Some Curious Facts About Anger
Anger is one of the basic emotions. Moreover, it’s one that moves us to take action. In fact, just as it can make us sick if it isn’t channeled properly, it can also become the spark that triggers a necessary action. For this reason, even though it has a negative valence (it doesn’t make us feel good) we can’t say that it’s maladaptive. Indeed, no emotion per se is.
Our ancestors’ aggressive instincts were an evolutionary advantage. If they hadn’t devised means of protecting themselves from predators, in the kinds of fights that were marked by the idea of kill or be killed, they might not have survived. After all, humans are fragile and nature can be hostile. Therefore, they needed more than just a desire to continue living to face the dangers of life at that time.
However, giving vent to anger isn’t a positive option. That’s because an angry mind doesn’t make good calculations, nor does it properly process ideas. This often leads to erratic or wrong behavior. Ideally, we should find a balance point. Let’s take a look at some curious facts about anger.
““Recognise your anger, and then wait a few hours or a day, and think about how you can bring it up more constructively.”
Anger: a ticking time bomb for the body
Anger is one of the emotions that causes the most physical reactions in the body. According to experts, it results in strong muscle tension, as well as an acceleration of the heartbeat. It also leads to clenching of the teeth and increases sensations of heat and sweating. Indeed, it’s a whole physiological cocktail.
As if the above weren’t enough, as with fear, anger causes the adrenal glands to flood the body with the stress hormones of cortisol and adrenaline. This is because fight-or-flight instincts are also activated. Consequently, the brain causes blood to be diverted to the muscles as this is how the body prepares for physical activity.
Research published in the European Heart Journal indicates that anger can be dangerous for heart health. According to the study, the risk of having a heart attack doubles within two hours of an anger outburst. It also increases the risk of having a stroke. Both are excellent reasons to avoid angry outbursts.
The reasons for anger
Some time ago, a study was conducted regarding ancestral communities, that focused on anger. The researchers discovered that the children of hunter-gatherers who committed homicide were more likely to have experienced angry outbursts and violent behavior. Based on this and other analyses, new investigations were produced. In fact, they identified an anger gene, known as MAOA.
However, this information has to be taken with a pinch of salt. Indeed, there’s still no conclusive data on the genetic components of anger. In the case of those ancestral communities, having a homicidal father might’ve meant there were aspects of their upbringing that predisposed them to more violent reactions. In effect, it had nothing to do with genetics.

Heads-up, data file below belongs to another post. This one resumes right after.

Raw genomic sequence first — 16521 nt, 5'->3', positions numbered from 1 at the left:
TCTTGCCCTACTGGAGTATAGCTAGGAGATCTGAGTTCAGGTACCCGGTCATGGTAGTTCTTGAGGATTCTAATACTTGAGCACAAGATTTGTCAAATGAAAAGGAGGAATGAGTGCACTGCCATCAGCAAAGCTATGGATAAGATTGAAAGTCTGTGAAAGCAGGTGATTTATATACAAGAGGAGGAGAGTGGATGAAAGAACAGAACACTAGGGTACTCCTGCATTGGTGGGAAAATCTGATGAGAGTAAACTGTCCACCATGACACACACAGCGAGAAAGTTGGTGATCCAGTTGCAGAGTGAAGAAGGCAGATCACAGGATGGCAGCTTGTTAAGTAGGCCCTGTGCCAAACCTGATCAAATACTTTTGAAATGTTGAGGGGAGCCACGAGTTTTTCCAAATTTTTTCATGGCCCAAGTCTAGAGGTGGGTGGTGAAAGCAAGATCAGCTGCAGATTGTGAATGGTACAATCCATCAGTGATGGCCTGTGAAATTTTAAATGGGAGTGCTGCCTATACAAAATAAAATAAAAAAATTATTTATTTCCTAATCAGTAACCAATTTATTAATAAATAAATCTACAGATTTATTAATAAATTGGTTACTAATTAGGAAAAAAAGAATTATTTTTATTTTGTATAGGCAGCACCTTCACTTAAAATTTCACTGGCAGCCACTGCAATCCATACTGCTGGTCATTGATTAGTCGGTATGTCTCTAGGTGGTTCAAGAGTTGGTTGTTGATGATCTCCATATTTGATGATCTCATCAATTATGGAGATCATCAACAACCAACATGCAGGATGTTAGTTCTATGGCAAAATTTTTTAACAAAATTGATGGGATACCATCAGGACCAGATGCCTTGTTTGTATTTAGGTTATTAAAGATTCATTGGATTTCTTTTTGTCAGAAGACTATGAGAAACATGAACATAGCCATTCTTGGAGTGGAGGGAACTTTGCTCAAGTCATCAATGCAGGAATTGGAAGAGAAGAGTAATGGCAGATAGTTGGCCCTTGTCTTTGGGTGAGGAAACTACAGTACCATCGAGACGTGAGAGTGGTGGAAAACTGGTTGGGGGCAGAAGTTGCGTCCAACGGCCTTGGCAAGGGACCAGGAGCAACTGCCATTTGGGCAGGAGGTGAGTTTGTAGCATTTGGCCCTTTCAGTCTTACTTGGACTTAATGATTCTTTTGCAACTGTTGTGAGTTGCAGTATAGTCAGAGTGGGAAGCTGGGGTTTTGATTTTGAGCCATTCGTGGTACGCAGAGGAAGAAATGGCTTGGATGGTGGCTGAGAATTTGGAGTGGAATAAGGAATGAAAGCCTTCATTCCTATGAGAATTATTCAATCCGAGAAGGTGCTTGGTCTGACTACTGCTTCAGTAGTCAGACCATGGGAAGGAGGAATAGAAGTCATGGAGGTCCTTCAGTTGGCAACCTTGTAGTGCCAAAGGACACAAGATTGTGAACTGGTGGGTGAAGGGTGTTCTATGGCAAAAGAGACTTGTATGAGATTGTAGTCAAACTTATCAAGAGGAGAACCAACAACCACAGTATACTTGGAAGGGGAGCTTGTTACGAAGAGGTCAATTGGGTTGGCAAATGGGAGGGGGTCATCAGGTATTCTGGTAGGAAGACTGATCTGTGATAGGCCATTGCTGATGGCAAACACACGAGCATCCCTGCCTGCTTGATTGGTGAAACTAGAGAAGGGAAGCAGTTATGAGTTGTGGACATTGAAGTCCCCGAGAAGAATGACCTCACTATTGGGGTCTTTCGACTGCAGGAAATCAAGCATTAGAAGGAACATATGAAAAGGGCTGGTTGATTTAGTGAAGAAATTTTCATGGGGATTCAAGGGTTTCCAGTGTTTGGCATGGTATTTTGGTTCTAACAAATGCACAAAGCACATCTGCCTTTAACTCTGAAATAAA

However, what has been proven is that one of the main triggers for anger is frustration. Indeed, trying to achieve a goal and not managing it causes annoyance. This can easily lead to an aggressive response. On the other hand, not everyone reacts like this. Perfectionists, obsessive or narcissistic individuals are particularly vulnerable.
The good side of anger
Although not many would dare to say that anger has positive aspects, the truth is that it does. As a matter of fact, when it doesn’t go too far, a good dose of anger can drive some people to claim their rights. Otherwise, they’d remain passive and have to follow the dictates of others.
Aggression can also be positive in sports contests. It’s usually a factor that motivates and leads to increased physical effort. From another perspective, researchers Heather Lench and Linda Levine conducted an interesting study on the effects of anger on creativity.
These scientists asked a group of people to solve a series of complex puzzles. After trying, many failed. Those who felt sad about it stopped trying. However, those who felt anger kept repeatedly trying until they managed to move forward and solve more puzzles. Consequently, the researchers verified that this emotion can be a really positive engine for achievement.It might interest you...
All cited sources were thoroughly reviewed by our team to ensure their quality, reliability, currency, and validity. The bibliography of this article was considered reliable and of academic or scientific accuracy.
Pantoja, C. A. (1940). Fisiología de la Emoción. Revista de la Facultad de Medicina, 9(6), 402-409.
Mostofsky, E., Penner, E. A., & Mittleman, M. A. (2014). Outbursts of anger as a trigger of acute cardiovascular events: a systematic review and meta-analysis. European heart journal, 35(21), 1404-1410.
Peters, E. J., Slager, S. L., McGrath, P. J., Knowles, J. A., & Hamilton, S. P. (2004). Investigation of serotonin-related genes in antidepressant response. Molecular psychiatry, 9(9), 879-889.
Lench, H., & Levine, L. (2005). Effects of fear on risk and control judgements and memory: Implications for health promotion messages. Cognition & Emotion, 19(7), 1049-1069.